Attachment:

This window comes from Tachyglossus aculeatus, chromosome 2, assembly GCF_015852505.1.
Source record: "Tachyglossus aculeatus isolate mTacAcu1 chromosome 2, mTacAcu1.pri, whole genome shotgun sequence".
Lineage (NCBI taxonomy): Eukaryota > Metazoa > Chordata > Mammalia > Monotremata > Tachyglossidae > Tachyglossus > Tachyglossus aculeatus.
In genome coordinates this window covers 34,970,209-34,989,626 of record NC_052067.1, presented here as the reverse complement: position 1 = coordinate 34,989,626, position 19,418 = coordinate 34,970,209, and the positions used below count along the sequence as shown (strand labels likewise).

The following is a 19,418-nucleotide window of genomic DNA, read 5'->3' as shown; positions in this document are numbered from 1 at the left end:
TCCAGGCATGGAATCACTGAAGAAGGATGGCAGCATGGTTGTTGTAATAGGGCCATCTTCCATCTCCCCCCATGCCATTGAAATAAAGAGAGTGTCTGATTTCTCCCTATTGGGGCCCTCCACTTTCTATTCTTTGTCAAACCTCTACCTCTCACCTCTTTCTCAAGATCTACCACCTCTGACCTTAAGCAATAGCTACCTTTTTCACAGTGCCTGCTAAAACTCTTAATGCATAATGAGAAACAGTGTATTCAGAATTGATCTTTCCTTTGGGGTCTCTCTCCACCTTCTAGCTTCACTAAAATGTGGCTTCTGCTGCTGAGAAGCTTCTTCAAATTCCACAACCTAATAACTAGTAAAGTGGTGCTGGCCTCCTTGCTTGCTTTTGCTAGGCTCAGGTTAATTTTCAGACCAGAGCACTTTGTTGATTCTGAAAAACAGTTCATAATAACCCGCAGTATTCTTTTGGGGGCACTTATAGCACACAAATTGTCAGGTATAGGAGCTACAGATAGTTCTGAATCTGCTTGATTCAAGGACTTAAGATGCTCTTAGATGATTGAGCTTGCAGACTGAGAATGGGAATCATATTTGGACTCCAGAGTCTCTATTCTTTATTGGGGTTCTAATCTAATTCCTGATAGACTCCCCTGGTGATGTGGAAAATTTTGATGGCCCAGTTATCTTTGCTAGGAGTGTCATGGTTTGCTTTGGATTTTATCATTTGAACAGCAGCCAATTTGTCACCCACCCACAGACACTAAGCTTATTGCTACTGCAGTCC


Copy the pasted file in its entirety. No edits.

This window comes from Tachyglossus aculeatus, chromosome 2, assembly GCF_015852505.1.
Source record: "Tachyglossus aculeatus isolate mTacAcu1 chromosome 2, mTacAcu1.pri, whole genome shotgun sequence".
Lineage (NCBI taxonomy): Eukaryota > Metazoa > Chordata > Mammalia > Monotremata > Tachyglossidae > Tachyglossus > Tachyglossus aculeatus.
In genome coordinates this window covers 34,970,209-34,989,626 of record NC_052067.1, presented here as the reverse complement: position 1 = coordinate 34,989,626, position 19,418 = coordinate 34,970,209, and the positions used below count along the sequence as shown (strand labels likewise).

The following is a 19,418-nucleotide window of genomic DNA, read 5'->3' as shown; positions in this document are numbered from 1 at the left end:
TCCAGGCATGGAATCACTGAAGAAGGATGGCAGCATGGTTGTTGTAATAGGGCCATCTTCCATCTCCCCCCATGCCATTGAAATAAAGAGAGTGTCTGATTTCTCCCTATTGGGGCCCTCCACTTTCTATTCTTTGTCAAACCTCTACCTCTCACCTCTTTCTCAAGATCTACCACCTCTGACCTTAAGCAATAGCTACCTTTTTCACAGTGCCTGCTAAAACTCTTAATGCATAATGAGAAACAGTGTATTCAGAATTGATCTTTCCTTTGGGGTCTCTCTCCACCTTCTAGCTTCACTAAAATGTGGCTTCTGCTGCTGAGAAGCTTCTTCAAATTCCACAACCTAATAACTAGTAAAGTGGTGCTGGCCTCCTTGCTTGCTTTTGCTAGGCTCAGGTTAATTTTCAGACCAGAGCACTTTGTTGATTCTGAAAAACAGTTCATAATAACCCGCAGTATTCTTTTGGGGGCACTTATAGCACACAAATTGTCAGGTATAGGAGCTACAGATAGTTCTGAATCTGCTTGATTCAAGGACTTAAGATGCTCTTAGATGATTGAGCTTGCAGACTGAGAATGGGAATCATATTTGGACTCCAGAGTCTCTATTCTTTATTGGGGTTCTAATCTAATTCCTGATAGACTCCCCTGGTGATGTGGAAAATTTTGATGGCCCAGTTATCTTTGCTAGGAGTGTCATGGTTTGCTTTGGATTTTATCATTTGAACAGCAGCCAATTTGTCACCCACCCACAGACACTAAGCTTATTGCTACTGCAGTCC